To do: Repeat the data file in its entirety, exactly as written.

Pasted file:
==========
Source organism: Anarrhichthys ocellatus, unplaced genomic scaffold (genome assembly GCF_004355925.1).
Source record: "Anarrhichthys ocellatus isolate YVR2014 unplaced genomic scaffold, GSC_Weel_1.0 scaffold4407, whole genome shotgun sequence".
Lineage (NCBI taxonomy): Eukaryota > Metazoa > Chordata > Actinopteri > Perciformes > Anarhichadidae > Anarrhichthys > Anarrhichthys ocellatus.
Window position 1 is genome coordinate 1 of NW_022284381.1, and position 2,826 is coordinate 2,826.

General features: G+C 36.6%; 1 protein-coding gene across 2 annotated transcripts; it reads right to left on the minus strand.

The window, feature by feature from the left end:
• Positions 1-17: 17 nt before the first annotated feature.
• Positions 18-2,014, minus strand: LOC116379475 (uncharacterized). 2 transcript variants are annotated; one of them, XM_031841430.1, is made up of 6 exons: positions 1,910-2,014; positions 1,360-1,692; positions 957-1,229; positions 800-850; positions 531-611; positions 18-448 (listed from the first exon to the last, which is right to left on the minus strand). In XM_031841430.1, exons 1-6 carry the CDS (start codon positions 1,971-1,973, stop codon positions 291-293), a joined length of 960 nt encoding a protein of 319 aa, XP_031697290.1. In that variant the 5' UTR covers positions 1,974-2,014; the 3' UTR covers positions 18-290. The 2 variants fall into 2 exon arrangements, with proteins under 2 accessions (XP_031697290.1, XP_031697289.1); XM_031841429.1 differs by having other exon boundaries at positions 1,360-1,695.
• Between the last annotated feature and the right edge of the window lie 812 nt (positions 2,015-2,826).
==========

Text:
Source organism: Anarrhichthys ocellatus, unplaced genomic scaffold (genome assembly GCF_004355925.1).
Source record: "Anarrhichthys ocellatus isolate YVR2014 unplaced genomic scaffold, GSC_Weel_1.0 scaffold4407, whole genome shotgun sequence".
Lineage (NCBI taxonomy): Eukaryota > Metazoa > Chordata > Actinopteri > Perciformes > Anarhichadidae > Anarrhichthys > Anarrhichthys ocellatus.
Window position 1 is genome coordinate 1 of NW_022284381.1, and position 2,826 is coordinate 2,826.

General features: G+C 36.6%; 1 protein-coding gene across 2 annotated transcripts; it reads right to left on the minus strand.

The window, feature by feature from the left end:
• Positions 1-17: 17 nt before the first annotated feature.
• Positions 18-2,014, minus strand: LOC116379475 (uncharacterized). 2 transcript variants are annotated; one of them, XM_031841430.1, is made up of 6 exons: positions 1,910-2,014; positions 1,360-1,692; positions 957-1,229; positions 800-850; positions 531-611; positions 18-448 (listed from the first exon to the last, which is right to left on the minus strand). In XM_031841430.1, exons 1-6 carry the CDS (start codon positions 1,971-1,973, stop codon positions 291-293), a joined length of 960 nt encoding a protein of 319 aa, XP_031697290.1. In that variant the 5' UTR covers positions 1,974-2,014; the 3' UTR covers positions 18-290. The 2 variants fall into 2 exon arrangements, with proteins under 2 accessions (XP_031697290.1, XP_031697289.1); XM_031841429.1 differs by having other exon boundaries at positions 1,360-1,695.
• Between the last annotated feature and the right edge of the window lie 812 nt (positions 2,015-2,826).